And thanks for the Bravo Zulu (well done). A web query turned up a translation on a U.S. Navy Internet site.

Baby picture

My late mother-in-law, Myrtle Cook, covered women's sports for the Montreal Star for 40 years. Just the other day, when we were searching for some other information, we found this photo. Unfortunately, not one person is identified.

Is there a story here? Is this the Intercollegiate Basketball Team? Did they win a championship? Does anyone recognize any of the girls? Although the picture was taken 67 years ago, it is possible that some members of the team are still alive.

Rosemary McGowan, BA'58
Montreal, Que.

Ed. note: This is indeed the Intercollegiate team, which won something called the Bronze Baby Trophy "as a result of the closely contested tournament" held at McGill in February 1933. This picture was probably used in the Star and shows from left to right: (front row) Cynthia Bazin, BA'34, DipPE'35, Mary Davidson, MA'33, Marjorie Lynch, BA'33,Winnifrede Chisolm, BCom'34, Sally Hay, BA'33; and (back row) Janet Dobson, BA'34, Florence Jones, BA'34, Janet Clouston,BA'34, "Babs" Goulding, MA'34, and coach Zerada Slack, BA'23, DipPE'24.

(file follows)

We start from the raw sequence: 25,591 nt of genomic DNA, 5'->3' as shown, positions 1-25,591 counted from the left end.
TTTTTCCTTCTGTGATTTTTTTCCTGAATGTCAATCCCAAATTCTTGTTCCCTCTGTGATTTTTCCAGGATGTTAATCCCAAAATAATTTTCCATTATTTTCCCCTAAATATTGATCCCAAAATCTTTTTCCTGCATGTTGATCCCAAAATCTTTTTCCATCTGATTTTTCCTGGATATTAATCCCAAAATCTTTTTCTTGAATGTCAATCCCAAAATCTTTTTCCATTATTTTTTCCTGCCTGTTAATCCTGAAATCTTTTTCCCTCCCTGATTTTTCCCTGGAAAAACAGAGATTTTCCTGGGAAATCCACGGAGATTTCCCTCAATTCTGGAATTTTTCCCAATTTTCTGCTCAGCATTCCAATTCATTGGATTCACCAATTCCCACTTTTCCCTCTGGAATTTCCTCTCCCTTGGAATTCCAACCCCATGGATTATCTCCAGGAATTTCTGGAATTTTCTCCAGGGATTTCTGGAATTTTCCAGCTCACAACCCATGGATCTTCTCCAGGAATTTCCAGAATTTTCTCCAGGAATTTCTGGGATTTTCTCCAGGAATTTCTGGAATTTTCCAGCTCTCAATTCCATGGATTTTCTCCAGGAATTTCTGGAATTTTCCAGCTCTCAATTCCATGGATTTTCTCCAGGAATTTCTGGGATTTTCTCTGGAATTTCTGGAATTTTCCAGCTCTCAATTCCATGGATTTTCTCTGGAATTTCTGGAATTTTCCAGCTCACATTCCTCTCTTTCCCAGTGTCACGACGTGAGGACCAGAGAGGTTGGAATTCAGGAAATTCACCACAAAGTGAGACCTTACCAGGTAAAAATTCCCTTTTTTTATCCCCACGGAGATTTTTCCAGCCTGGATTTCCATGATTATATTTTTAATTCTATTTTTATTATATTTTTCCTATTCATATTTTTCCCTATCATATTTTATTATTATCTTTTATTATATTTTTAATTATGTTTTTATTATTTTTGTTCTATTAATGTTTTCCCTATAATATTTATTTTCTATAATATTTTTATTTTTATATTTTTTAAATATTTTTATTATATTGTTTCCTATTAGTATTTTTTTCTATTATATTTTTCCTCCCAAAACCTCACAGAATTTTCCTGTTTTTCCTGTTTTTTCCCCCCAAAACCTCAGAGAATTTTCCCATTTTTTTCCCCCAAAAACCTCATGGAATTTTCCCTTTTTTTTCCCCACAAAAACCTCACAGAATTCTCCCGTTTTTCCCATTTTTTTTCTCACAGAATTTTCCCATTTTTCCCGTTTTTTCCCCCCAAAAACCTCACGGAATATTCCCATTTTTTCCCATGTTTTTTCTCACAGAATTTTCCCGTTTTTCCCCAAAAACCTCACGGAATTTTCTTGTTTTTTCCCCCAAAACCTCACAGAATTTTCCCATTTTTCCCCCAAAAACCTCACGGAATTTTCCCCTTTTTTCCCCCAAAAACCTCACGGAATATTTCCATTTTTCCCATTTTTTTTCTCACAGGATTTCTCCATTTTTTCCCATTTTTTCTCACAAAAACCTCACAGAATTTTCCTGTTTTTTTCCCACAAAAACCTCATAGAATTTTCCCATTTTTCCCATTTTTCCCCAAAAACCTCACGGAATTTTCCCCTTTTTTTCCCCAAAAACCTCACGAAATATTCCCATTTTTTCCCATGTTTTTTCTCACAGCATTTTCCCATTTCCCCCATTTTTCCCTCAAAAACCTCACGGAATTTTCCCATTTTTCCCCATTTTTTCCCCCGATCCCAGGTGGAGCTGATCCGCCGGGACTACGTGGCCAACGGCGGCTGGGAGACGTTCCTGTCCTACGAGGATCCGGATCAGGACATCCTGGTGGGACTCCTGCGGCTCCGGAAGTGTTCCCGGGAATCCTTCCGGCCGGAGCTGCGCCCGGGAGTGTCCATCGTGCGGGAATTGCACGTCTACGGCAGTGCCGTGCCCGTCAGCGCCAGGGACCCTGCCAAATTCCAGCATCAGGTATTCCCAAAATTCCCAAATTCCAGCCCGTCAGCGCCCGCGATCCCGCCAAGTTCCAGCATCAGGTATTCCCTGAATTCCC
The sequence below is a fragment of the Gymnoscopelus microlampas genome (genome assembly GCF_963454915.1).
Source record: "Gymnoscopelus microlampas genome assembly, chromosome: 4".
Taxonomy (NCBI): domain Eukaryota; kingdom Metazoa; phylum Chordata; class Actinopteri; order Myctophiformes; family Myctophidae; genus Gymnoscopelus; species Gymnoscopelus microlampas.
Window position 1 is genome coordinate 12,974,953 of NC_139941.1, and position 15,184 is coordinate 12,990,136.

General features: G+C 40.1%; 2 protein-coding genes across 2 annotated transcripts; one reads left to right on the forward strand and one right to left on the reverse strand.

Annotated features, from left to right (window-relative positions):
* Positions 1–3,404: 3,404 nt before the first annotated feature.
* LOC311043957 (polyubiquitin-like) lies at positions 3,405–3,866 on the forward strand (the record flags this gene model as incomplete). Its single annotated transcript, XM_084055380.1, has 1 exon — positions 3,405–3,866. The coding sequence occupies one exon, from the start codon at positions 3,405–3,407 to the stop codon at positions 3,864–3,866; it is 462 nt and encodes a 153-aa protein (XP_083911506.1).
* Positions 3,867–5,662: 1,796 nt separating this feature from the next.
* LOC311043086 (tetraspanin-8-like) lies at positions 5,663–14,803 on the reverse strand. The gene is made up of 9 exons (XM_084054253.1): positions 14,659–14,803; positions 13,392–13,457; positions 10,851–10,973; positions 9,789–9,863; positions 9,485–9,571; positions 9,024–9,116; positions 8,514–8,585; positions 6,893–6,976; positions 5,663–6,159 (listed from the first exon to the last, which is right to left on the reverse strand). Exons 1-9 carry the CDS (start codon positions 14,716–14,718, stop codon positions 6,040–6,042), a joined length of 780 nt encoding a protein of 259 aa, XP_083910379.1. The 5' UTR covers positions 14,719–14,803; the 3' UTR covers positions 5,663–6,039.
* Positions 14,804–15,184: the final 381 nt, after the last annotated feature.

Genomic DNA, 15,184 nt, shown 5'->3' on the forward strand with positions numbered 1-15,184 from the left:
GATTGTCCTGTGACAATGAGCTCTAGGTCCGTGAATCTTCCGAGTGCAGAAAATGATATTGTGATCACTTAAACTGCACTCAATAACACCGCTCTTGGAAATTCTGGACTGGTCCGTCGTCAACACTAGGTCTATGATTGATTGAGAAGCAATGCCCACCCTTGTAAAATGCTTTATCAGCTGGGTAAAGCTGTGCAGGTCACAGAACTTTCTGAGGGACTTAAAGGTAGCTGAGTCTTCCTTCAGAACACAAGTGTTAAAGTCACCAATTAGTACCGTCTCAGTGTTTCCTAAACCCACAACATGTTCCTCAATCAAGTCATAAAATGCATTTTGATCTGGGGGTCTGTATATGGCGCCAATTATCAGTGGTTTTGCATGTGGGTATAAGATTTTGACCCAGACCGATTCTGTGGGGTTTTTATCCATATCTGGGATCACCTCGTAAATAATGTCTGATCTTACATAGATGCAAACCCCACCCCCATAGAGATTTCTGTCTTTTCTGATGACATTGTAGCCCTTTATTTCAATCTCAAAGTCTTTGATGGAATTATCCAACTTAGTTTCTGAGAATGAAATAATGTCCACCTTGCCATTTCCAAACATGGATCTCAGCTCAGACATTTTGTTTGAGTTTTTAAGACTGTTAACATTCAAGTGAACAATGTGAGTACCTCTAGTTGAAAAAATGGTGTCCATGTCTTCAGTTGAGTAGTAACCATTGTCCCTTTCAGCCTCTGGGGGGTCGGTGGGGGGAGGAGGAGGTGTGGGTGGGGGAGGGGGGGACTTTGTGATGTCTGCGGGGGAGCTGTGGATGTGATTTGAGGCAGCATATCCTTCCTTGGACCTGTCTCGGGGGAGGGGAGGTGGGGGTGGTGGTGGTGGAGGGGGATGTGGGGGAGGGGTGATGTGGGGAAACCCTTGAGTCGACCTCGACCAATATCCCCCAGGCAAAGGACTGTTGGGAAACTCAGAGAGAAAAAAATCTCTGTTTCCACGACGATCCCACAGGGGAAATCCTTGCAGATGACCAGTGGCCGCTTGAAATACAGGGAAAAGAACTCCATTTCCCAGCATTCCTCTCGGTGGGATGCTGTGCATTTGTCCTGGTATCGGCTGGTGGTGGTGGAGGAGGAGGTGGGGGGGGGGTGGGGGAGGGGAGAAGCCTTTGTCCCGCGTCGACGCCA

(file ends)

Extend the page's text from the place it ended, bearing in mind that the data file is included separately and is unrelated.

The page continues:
Myrtle Cook had no association with McGill, but was a stellar athlete in the 1920s and '30s. She ran the anchor leg for the gold-medal-winning 400m relay team at the 1928 Olympics. False starts disqualified her from the 100m sprint, in which she held the world record. She was inaugurated into the Canadian Sports Hall of Fame in 1955.

Bravo to McGill

I write to commend you on the article "Australopithecus or Adam's Rib" and to express the hope that it will be followed by others giving details of the research of Professor Alters and his colleagues. After graduation I was a parish minister for 40 years and since retiring have been the religion page columnist for the Kitchener Record for 23 years. Because of this I know that the mindless fundamentalists are waging a stronger campaign than ever to try to keep evolution out of schools.